During COVID, there was a rise in domestic violence and we continue to see cases resulting in the death of women of all ages. I am told that younger women, between the ages of 18 to 34 years, are at greatest risk. These are terrible statistics and I commend the work of services such as 1800 Respect (1800 737 732). No women should have to suffer any form of abuse or coercive control. This is not God’s way for our families.

The introduction, last month, of the Voluntary Assisted Dying laws is a backward step for our society. Although introduced with what many consider to be the strictest protocols, I believe this will create pressure on already under resourced palliative care and diminish our commitment to protecting and valuing every human life. 

We have seen this play out in Canada, a country not unlike our own. While euthanasia was introduced in 2016, initially only for the terminally ill, it now accounts for 4 percent of all deaths in that country. New measures next year will extend the availability of assisted suicide in Canada to situations where a person’s sole medical condition is a mental illness.

The idea that all human life is inherently precious was not generally affirmed in the world into which Jesus Christ was born (although it was a tenet of Judaism). It spread with the growth of early Christianity and finds expression today in the UN Declaration of Human Rights.

Laws create culture. Practices shape values and community expectations. For two thousand years, Christian teaching has asserted the inestimable value of the individual created in the image of God and precious by virtue of life’s sanctity, not merely life’s utility or quality.  We abandon that principle at our peril. 

The horrors we see overseas, reach deep into our society too, as the Middle East conflict has brought a rise in anti-semitic sentiment. Flag burnings and aggressive verbal incitements to violence against Jewish people have shocked and repulsed our city. The sin of antisemitism has a long and shameful history. It must be repudiated in the strongest terms, so in October, I joined other faith leaders in calling for national unity and harmony so that our multi-cultural, multi-faith community may continue to thrive without hate or violence.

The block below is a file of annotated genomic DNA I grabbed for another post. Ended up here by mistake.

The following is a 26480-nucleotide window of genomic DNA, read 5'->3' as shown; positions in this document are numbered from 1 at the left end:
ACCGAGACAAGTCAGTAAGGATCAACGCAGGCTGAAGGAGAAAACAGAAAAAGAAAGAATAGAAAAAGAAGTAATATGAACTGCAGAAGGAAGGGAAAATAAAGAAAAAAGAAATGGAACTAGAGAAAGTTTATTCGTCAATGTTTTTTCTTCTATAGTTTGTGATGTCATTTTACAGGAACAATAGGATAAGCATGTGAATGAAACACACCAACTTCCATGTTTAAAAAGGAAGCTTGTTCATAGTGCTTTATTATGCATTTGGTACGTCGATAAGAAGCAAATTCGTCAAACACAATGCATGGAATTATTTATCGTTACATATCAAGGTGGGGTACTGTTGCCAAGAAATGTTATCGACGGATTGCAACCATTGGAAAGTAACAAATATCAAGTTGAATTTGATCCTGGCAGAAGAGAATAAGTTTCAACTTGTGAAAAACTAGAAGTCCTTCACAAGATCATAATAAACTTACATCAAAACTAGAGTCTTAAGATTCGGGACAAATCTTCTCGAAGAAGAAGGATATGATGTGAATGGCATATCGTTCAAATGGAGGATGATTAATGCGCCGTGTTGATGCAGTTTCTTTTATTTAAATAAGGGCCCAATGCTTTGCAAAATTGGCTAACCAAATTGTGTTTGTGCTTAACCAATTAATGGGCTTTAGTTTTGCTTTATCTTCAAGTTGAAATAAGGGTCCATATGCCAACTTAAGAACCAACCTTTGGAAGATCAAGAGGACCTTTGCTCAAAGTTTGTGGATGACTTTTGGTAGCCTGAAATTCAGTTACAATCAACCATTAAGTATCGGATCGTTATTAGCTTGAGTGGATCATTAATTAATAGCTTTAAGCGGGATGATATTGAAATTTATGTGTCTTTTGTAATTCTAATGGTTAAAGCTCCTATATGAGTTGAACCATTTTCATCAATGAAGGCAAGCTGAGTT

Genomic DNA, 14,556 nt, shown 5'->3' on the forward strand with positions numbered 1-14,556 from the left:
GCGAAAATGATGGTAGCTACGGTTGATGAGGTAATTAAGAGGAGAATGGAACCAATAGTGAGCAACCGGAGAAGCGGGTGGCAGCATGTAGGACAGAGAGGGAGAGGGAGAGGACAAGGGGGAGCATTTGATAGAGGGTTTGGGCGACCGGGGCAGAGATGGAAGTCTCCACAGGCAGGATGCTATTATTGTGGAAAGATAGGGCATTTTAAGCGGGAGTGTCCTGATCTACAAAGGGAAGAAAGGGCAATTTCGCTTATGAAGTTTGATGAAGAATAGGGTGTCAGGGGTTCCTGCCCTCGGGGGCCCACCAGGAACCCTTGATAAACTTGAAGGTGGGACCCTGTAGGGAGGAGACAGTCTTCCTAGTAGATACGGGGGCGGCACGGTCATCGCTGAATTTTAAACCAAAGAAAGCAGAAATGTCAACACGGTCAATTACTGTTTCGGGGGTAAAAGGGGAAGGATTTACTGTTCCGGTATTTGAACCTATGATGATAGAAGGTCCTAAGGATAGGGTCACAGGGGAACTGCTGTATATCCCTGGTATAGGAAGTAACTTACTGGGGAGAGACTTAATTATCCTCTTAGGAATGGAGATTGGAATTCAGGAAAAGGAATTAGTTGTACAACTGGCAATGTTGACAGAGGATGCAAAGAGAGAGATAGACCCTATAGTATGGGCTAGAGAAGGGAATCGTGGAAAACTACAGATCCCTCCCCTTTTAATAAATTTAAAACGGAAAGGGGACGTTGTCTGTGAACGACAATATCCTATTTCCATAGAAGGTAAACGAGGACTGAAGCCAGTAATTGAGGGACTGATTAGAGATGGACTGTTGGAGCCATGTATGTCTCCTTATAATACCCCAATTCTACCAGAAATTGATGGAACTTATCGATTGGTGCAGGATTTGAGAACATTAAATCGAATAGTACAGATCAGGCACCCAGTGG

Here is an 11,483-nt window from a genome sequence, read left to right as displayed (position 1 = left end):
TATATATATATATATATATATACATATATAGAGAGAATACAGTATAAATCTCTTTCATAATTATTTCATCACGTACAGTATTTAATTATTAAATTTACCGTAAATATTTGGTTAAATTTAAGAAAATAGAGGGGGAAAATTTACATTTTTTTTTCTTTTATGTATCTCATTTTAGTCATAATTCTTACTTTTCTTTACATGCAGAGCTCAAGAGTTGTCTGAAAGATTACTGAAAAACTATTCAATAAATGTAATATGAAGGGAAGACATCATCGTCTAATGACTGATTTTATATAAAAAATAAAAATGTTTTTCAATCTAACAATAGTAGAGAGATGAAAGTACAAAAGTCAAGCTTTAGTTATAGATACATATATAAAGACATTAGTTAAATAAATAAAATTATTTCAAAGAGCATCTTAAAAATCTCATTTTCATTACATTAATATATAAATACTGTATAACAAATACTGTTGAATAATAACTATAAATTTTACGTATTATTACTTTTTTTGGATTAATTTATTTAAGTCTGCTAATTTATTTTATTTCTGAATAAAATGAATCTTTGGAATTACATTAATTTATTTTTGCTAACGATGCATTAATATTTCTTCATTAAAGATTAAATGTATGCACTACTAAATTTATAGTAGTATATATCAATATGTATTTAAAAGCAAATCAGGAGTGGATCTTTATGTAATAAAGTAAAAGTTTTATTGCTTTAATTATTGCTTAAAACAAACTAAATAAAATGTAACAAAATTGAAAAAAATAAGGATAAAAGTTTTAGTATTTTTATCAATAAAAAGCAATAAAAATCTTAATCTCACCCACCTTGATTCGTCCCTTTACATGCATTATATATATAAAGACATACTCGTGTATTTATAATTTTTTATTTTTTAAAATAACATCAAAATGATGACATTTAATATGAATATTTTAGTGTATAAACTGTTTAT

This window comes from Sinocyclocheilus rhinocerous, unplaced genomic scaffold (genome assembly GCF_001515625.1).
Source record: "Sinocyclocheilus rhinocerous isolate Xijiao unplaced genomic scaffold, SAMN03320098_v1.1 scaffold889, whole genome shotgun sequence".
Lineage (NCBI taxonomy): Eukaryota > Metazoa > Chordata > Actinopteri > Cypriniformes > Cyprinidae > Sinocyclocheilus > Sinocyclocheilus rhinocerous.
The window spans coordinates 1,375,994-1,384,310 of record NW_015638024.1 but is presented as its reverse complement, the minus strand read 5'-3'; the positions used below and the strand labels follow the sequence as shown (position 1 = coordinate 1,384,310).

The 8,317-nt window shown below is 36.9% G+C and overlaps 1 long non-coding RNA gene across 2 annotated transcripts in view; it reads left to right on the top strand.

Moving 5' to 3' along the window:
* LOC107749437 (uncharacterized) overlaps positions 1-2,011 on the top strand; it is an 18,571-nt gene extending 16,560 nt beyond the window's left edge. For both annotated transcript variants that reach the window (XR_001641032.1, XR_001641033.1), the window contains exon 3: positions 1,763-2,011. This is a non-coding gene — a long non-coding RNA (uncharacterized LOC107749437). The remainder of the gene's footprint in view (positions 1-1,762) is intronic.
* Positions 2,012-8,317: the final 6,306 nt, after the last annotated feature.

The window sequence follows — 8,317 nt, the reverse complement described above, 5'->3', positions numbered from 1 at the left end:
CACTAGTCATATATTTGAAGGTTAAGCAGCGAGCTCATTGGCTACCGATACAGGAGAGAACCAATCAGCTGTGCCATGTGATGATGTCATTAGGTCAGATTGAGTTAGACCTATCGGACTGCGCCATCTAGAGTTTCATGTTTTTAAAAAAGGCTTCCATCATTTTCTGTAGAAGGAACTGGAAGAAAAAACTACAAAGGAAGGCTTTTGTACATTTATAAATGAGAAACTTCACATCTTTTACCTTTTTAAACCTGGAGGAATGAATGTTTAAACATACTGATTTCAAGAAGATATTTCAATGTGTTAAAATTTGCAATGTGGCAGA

What can we say when people come face to face with evil? How can we make sense of this desperate world? We need a word from God, which is exactly what Christmas is. God has spoken through his Son, Jesus. The Bible describes Jesus as the Word of God – he is God’s word to us in good times and in bad.

When God came into the world he came in the vulnerability of childhood. He was born, amidst whispers of scandal, to an unwed mother. His parents searched fruitlessly for a place to stay. The secular power of the day sought his death and propelled his family to flee their home. He was born, unmistakeably, into this world with all its threats and insecurities, especially for children and the poor.

Yet, Jesus came to bring a word from God. To those who received him he gave the right to become children of God, St John says in the majestic opening to his Gospel. To a world wearied by war, human wickedness, death and decay – Jesus speaks a word of life, light, hope and adoption into God’s family.

Rising costs may have forced a stripped-down Christmas this year yet when you strip away the tinsel you have the simple message of Christmas, so simple a child can believe and yet so substantial that its wonders and glories can fill our hearts and sustain us through life’s challenges. At its heart the message of Christmas is nothing other than Jesus, and nothing better than Jesus.

May I wish you and those you love a very happy Christmas.

____________________________

– See also the Archbishop’s shorter Christmas video.

(With thanks to Russell Powell for the text. Image: SydneyAnglicans.net)

A word from God to a desperate world

Archbishop Kanishka Raffel has released his Christmas video for 2023.

Great to share.

Posted, with some background, at SydneyAnglicans.net.

See also: Kanishka Raffel: We must not lose sight of this simple Christmas message.